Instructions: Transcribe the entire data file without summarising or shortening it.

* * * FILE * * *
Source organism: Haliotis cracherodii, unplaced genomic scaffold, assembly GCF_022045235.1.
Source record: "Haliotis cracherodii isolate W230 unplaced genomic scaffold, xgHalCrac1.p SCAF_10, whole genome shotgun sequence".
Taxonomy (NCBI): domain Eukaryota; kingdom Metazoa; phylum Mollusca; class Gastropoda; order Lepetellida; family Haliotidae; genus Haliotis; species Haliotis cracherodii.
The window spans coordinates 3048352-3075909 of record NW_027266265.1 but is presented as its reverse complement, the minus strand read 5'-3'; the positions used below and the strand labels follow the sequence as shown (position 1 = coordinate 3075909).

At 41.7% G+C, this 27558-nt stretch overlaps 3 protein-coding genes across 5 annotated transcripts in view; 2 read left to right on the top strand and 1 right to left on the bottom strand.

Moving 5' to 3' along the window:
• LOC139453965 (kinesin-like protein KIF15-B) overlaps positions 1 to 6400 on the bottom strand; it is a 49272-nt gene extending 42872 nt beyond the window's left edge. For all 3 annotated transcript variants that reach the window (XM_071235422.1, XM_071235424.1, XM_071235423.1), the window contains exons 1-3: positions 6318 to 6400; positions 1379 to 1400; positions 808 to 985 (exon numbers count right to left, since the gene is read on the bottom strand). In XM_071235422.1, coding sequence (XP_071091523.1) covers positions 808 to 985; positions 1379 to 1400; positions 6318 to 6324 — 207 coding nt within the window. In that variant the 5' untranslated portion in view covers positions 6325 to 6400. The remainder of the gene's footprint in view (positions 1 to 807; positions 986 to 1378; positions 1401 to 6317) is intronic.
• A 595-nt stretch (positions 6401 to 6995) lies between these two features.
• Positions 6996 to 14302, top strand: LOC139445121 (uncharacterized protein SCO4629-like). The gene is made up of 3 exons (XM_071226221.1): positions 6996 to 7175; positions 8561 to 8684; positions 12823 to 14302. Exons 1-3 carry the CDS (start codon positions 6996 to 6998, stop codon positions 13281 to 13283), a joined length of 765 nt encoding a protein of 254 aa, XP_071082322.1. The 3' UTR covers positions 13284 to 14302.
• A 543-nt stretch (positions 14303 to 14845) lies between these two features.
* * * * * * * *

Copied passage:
Source organism: Haliotis cracherodii, unplaced genomic scaffold, assembly GCF_022045235.1.
Source record: "Haliotis cracherodii isolate W230 unplaced genomic scaffold, xgHalCrac1.p SCAF_10, whole genome shotgun sequence".
Taxonomy (NCBI): domain Eukaryota; kingdom Metazoa; phylum Mollusca; class Gastropoda; order Lepetellida; family Haliotidae; genus Haliotis; species Haliotis cracherodii.
The window spans coordinates 3048352-3075909 of record NW_027266265.1 but is presented as its reverse complement, the minus strand read 5'-3'; the positions used below and the strand labels follow the sequence as shown (position 1 = coordinate 3075909).

At 41.7% G+C, this 27558-nt stretch overlaps 3 protein-coding genes across 5 annotated transcripts in view; 2 read left to right on the top strand and 1 right to left on the bottom strand.

Moving 5' to 3' along the window:
• LOC139453965 (kinesin-like protein KIF15-B) overlaps positions 1 to 6400 on the bottom strand; it is a 49272-nt gene extending 42872 nt beyond the window's left edge. For all 3 annotated transcript variants that reach the window (XM_071235422.1, XM_071235424.1, XM_071235423.1), the window contains exons 1-3: positions 6318 to 6400; positions 1379 to 1400; positions 808 to 985 (exon numbers count right to left, since the gene is read on the bottom strand). In XM_071235422.1, coding sequence (XP_071091523.1) covers positions 808 to 985; positions 1379 to 1400; positions 6318 to 6324 — 207 coding nt within the window. In that variant the 5' untranslated portion in view covers positions 6325 to 6400. The remainder of the gene's footprint in view (positions 1 to 807; positions 986 to 1378; positions 1401 to 6317) is intronic.
• A 595-nt stretch (positions 6401 to 6995) lies between these two features.
• Positions 6996 to 14302, top strand: LOC139445121 (uncharacterized protein SCO4629-like). The gene is made up of 3 exons (XM_071226221.1): positions 6996 to 7175; positions 8561 to 8684; positions 12823 to 14302. Exons 1-3 carry the CDS (start codon positions 6996 to 6998, stop codon positions 13281 to 13283), a joined length of 765 nt encoding a protein of 254 aa, XP_071082322.1. The 3' UTR covers positions 13284 to 14302.
• A 543-nt stretch (positions 14303 to 14845) lies between these two features.